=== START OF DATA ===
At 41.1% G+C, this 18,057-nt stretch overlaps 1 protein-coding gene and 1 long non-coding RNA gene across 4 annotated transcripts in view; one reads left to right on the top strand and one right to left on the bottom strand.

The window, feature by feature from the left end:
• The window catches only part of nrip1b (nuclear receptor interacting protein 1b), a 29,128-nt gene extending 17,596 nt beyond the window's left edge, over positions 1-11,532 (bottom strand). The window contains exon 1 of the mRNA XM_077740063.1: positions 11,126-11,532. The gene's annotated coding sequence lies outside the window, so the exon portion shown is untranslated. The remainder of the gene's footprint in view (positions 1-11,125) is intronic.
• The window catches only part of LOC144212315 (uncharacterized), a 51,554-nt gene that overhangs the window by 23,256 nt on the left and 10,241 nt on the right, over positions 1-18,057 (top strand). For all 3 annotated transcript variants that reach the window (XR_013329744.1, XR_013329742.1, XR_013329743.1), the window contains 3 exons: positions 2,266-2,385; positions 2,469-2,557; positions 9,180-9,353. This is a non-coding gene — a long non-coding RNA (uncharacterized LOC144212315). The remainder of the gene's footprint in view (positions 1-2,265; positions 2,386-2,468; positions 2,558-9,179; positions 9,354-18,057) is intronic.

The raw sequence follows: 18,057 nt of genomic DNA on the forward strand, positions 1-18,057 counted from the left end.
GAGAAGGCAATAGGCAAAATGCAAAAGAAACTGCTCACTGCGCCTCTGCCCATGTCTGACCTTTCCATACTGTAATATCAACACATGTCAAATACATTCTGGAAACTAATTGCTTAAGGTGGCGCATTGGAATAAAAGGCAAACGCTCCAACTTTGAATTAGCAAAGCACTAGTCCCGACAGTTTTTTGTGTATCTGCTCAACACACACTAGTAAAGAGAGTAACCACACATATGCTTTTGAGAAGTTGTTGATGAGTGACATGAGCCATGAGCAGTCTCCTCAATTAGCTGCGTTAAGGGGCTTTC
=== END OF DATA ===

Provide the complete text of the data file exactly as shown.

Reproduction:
At 41.1% G+C, this 18,057-nt stretch overlaps 1 protein-coding gene and 1 long non-coding RNA gene across 4 annotated transcripts in view; one reads left to right on the top strand and one right to left on the bottom strand.

The window, feature by feature from the left end:
• The window catches only part of nrip1b (nuclear receptor interacting protein 1b), a 29,128-nt gene extending 17,596 nt beyond the window's left edge, over positions 1-11,532 (bottom strand). The window contains exon 1 of the mRNA XM_077740063.1: positions 11,126-11,532. The gene's annotated coding sequence lies outside the window, so the exon portion shown is untranslated. The remainder of the gene's footprint in view (positions 1-11,125) is intronic.
• The window catches only part of LOC144212315 (uncharacterized), a 51,554-nt gene that overhangs the window by 23,256 nt on the left and 10,241 nt on the right, over positions 1-18,057 (top strand). For all 3 annotated transcript variants that reach the window (XR_013329744.1, XR_013329742.1, XR_013329743.1), the window contains 3 exons: positions 2,266-2,385; positions 2,469-2,557; positions 9,180-9,353. This is a non-coding gene — a long non-coding RNA (uncharacterized LOC144212315). The remainder of the gene's footprint in view (positions 1-2,265; positions 2,386-2,468; positions 2,558-9,179; positions 9,354-18,057) is intronic.

The raw sequence follows: 18,057 nt of genomic DNA on the forward strand, positions 1-18,057 counted from the left end.
GAGAAGGCAATAGGCAAAATGCAAAAGAAACTGCTCACTGCGCCTCTGCCCATGTCTGACCTTTCCATACTGTAATATCAACACATGTCAAATACATTCTGGAAACTAATTGCTTAAGGTGGCGCATTGGAATAAAAGGCAAACGCTCCAACTTTGAATTAGCAAAGCACTAGTCCCGACAGTTTTTTGTGTATCTGCTCAACACACACTAGTAAAGAGAGTAACCACACATATGCTTTTGAGAAGTTGTTGATGAGTGACATGAGCCATGAGCAGTCTCCTCAATTAGCTGCGTTAAGGGGCTTTC